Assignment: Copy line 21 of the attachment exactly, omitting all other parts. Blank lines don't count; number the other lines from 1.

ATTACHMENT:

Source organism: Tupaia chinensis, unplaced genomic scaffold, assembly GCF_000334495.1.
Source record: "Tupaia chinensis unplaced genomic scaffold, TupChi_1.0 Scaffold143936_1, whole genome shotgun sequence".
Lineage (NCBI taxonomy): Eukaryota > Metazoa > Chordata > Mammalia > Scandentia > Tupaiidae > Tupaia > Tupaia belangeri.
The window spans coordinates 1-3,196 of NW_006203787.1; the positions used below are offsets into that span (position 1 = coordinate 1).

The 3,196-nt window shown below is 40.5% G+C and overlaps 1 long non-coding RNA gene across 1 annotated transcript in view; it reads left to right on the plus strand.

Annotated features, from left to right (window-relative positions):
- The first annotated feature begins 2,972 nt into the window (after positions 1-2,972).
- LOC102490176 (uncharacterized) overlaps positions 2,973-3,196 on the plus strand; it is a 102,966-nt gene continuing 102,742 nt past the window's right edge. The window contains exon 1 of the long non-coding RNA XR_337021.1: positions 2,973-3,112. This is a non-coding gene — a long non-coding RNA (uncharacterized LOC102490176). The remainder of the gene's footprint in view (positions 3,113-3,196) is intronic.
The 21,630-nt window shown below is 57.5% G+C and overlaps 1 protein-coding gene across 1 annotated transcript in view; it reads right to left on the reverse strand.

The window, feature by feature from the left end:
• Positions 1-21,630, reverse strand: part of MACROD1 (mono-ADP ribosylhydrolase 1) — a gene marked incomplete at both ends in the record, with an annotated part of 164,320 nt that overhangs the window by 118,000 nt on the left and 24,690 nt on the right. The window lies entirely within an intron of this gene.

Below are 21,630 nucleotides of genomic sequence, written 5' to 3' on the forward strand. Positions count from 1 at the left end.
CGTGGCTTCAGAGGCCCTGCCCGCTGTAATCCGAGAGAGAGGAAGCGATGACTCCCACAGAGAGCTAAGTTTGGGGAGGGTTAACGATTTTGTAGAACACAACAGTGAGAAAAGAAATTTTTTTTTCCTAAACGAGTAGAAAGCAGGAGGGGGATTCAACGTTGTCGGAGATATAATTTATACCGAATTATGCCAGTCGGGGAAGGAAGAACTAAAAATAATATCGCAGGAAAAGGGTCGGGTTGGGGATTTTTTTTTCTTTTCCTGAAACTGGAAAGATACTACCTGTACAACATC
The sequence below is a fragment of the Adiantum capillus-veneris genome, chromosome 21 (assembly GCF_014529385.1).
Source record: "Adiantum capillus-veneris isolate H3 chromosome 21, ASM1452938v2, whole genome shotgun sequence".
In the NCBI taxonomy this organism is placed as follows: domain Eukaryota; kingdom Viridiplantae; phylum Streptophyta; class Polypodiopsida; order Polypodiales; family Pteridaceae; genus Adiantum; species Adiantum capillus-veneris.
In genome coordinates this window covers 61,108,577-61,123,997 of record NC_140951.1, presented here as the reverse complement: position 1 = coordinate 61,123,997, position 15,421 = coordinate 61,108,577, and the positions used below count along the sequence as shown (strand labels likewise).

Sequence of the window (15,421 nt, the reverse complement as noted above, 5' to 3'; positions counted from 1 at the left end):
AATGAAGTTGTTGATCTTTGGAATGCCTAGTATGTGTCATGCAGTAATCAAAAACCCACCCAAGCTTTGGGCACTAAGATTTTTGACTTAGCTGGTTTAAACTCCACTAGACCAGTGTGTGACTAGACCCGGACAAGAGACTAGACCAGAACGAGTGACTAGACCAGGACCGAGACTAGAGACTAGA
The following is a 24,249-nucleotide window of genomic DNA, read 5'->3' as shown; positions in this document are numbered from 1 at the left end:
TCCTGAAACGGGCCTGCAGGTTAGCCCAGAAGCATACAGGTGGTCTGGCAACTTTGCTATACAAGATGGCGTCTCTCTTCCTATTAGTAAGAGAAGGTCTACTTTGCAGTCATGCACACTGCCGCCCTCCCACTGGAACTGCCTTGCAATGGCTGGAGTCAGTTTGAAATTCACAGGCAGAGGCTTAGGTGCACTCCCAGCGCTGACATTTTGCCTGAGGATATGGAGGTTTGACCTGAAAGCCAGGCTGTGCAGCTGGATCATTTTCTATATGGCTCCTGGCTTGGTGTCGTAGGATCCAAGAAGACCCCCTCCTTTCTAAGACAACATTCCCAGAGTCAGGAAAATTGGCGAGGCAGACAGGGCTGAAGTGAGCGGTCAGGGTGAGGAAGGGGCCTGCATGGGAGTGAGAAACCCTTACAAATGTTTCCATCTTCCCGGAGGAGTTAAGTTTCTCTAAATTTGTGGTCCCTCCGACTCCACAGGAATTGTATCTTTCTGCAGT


TCCTGAAACGGGCCTGCAGGTTAGCCCAGAAGCATACAGGTGGTCTGGCAACTTTGCTATACAAGATGGCGTCTCTCTTCCTATTAGTAAGAGAAGGTCTACTTTGCAGTCATGCACACTGCCGCCCTCCCACTGGAACTGCCTTGCAATGGCTGGAGTCAGTTTGAAATTCACAGGCAGAGGCTTAGGTGCACTCCCAGCGCTGACATTTTGCCTGAGGATATGGAGGTTTGACCTGAAAGCCAGGCTGTGCAGCTGGATCATTTTCTATATGGCTCCTGGCTTGGTGTCGTAGGATCCAAGAAGACCCCCTCCTTTCTAAGACAACATTCCCAGAGTCAGGAAAATTGGCGAGGCAGACAGGGCTGAAGTGAGCGGTCAGGGTGAGGAAGGGGCCTGCATGGGAGTGAGAAACCCTTACAAATGTTTCCATCTTCCCGGAGGAGTTAAGTTTCTCTAAATTTGTGGTCCCTCCGACTCCACAGGAATTGTATCTTTCTGCAGT